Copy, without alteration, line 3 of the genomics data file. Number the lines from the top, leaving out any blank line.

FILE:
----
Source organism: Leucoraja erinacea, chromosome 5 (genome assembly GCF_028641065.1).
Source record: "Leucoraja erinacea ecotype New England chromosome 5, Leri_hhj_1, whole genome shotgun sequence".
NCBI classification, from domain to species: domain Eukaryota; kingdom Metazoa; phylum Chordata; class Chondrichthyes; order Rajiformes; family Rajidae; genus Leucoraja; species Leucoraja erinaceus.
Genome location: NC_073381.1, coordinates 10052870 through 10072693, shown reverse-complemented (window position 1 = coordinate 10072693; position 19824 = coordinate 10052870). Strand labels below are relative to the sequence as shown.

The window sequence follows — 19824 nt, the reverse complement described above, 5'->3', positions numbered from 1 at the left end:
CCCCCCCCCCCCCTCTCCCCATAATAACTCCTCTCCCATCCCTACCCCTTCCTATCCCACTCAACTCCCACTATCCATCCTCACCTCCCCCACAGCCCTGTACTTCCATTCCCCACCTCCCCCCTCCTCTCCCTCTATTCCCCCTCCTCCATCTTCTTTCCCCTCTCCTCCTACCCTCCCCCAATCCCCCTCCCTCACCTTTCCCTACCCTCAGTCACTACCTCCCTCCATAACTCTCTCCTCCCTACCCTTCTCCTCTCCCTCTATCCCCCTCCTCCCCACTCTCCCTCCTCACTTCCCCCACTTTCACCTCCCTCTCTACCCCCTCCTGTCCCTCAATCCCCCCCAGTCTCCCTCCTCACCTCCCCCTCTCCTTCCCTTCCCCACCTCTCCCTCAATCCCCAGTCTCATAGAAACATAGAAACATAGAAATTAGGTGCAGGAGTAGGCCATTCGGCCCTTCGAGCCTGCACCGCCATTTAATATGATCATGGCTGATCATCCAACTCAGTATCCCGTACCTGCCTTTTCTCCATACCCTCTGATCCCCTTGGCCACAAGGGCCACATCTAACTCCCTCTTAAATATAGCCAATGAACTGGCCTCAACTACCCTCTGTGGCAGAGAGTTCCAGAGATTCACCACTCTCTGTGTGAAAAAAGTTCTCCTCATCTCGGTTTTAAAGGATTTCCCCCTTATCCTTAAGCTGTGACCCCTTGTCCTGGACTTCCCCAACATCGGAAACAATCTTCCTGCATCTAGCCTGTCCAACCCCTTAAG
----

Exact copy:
NCBI classification, from domain to species: domain Eukaryota; kingdom Metazoa; phylum Chordata; class Chondrichthyes; order Rajiformes; family Rajidae; genus Leucoraja; species Leucoraja erinaceus.